1. First, you HAVE TO see the house - unless you are an outside investor and have a a method to manage the property.
2. Hire a local REAL ESTATE attorney.
3. Tenants aren't always cooperative.
4. Need to know what rents are, how long tenant has been there their payment history etc.
5. Need to know what security deposits have been paid to current owner, where they are deposited and current amounts etc.
6. The CORRECT thing to do and a bank will usually require this is the ESTOPPEL LETTER OR CERTIFICATE. An estoppel letter (sometimes called an estoppel certificate) is a certification as to factual information about a tenantâ€™s lease as of the time the tenant signs the estoppel letter. A landlord may request an estoppel letter in connection with a sale of a property or in connection with financing for the property. Both a potential purchaser and a lender will want to know the status of the leases on the property, as neither will want to commit time and resources for a property where there are problems. An estoppel letter is a good way to identify a negative issues
More on RentLaw.com The National Landlord Tenant Guides.
PS - Landlording is NOT for everyone - not always easy. BE PREPARED
there is a bit of a leaning curve to be a landlord in MA. I would ask the current owner for an entire tenancy history. This will give you some sort of perspective as to wither or not too keep the tenants but ultimately that decision is yours. Also, I would never make an offer without seeing the entire property first. That request to me is just ridiculous. Best of Luck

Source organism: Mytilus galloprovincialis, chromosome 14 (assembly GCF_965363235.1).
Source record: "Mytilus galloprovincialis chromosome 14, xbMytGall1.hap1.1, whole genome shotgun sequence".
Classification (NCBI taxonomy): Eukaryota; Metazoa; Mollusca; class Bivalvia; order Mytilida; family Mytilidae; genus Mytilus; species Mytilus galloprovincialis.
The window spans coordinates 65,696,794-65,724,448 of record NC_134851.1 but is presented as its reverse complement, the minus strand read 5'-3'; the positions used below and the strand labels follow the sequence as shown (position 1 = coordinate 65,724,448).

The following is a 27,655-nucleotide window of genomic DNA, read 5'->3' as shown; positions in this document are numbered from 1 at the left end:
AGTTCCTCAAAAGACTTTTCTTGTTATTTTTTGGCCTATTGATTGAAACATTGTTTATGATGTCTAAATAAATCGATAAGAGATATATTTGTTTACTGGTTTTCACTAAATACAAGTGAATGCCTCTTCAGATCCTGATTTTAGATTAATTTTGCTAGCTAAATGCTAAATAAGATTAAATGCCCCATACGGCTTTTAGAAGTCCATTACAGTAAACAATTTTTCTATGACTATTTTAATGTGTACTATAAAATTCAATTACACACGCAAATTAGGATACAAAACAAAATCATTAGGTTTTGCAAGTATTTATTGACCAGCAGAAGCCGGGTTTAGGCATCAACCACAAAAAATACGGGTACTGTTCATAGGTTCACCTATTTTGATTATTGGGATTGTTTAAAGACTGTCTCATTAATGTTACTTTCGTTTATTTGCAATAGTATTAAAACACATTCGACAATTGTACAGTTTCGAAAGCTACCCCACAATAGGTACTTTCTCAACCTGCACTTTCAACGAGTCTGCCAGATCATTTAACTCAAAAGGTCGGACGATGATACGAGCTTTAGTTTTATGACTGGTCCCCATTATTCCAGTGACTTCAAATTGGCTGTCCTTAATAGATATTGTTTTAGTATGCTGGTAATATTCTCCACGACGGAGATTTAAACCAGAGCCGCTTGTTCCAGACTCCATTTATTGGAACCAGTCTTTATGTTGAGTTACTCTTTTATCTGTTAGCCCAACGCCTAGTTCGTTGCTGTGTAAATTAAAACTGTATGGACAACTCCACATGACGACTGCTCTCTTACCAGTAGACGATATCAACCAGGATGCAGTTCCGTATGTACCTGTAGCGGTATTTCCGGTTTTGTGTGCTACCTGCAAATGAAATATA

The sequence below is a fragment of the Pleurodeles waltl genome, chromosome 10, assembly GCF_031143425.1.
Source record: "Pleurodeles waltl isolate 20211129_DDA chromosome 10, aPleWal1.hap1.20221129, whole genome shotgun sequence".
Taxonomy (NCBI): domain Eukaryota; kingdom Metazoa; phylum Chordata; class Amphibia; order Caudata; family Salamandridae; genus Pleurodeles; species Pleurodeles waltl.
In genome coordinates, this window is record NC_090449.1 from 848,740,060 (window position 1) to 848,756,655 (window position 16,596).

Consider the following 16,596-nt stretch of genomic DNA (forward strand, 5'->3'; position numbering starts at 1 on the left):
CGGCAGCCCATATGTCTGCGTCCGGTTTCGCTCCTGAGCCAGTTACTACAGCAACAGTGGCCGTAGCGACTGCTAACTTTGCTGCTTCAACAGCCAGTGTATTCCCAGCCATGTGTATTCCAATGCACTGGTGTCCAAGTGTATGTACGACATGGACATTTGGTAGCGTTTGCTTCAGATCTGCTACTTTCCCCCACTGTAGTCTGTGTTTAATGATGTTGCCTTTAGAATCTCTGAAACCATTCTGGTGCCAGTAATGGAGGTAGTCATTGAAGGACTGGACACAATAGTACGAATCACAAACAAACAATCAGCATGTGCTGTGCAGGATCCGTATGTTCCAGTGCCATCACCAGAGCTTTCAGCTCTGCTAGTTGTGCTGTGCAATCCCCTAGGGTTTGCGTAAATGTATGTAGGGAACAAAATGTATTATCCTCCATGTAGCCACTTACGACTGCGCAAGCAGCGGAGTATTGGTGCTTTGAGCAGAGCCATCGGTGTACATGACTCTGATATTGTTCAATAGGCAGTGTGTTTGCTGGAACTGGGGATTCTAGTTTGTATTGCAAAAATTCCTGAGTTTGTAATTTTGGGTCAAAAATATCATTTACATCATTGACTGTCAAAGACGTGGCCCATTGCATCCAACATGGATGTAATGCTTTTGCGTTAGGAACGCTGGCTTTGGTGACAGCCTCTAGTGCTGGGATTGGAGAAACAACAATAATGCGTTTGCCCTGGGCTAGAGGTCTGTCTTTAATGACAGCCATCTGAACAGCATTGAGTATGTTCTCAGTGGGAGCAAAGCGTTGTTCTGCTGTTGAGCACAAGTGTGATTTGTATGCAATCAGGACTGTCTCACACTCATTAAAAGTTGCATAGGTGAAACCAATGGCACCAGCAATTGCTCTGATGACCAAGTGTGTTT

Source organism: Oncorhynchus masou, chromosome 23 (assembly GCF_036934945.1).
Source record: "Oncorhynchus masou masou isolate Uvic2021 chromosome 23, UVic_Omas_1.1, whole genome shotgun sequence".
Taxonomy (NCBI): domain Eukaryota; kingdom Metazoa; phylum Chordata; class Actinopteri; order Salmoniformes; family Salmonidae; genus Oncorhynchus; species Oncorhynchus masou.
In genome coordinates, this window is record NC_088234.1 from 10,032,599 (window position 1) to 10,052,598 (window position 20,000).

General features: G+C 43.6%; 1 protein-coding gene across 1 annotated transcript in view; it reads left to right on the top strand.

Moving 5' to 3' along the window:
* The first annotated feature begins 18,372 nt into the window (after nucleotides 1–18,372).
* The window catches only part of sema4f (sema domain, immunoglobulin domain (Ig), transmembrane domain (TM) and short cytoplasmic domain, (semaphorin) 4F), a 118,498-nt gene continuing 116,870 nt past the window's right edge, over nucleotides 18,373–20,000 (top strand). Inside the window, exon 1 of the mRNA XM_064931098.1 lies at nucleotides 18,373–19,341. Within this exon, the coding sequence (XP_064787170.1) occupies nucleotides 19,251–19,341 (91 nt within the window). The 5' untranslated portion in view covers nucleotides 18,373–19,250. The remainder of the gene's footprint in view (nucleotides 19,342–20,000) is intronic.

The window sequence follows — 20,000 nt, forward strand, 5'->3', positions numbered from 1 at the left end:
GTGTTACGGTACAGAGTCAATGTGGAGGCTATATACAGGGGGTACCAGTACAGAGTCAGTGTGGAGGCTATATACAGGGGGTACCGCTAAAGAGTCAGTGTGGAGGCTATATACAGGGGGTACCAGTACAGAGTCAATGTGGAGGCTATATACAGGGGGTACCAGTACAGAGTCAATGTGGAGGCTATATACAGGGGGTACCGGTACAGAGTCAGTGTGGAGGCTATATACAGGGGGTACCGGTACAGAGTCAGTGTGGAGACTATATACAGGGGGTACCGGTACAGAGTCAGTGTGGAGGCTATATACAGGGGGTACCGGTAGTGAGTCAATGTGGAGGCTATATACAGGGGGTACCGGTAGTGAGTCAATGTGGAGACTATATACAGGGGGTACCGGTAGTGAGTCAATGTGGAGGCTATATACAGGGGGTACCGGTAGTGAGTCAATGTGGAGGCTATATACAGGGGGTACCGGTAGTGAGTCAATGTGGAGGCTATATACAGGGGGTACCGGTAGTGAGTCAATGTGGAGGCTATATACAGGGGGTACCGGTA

You should do some back ground work, you need the tenants information, are there paying on time, how much are there paying, itâ€™s at market value, work history, etc.. Once you have this information you could do an educated decision to keep or let them go. Remember that being a landlord itâ€™s a business and like any other business there are some risk and rewards. Learn first what it takes to be a landlord before you become one.
The first thing to do is get yourself your own agent to guide you through the process.
Massachusetts Premier Buyer Brokerage
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If you keep the tenant, make sure that the last month rent and security deposit accounts come with the tenant and that you, the seller and the tenant are in agreement as to which accounts exist.
It is nice though to have a tennant that is in there assuming they pay rent on time. Only issue would be if they are paying lower than market rent. You have to weigh good tenent/lower market rent vs trying to find a tennant yourself.
I would advise you to consult a real estate attorney so you can get a handle on what to expect as a land lord.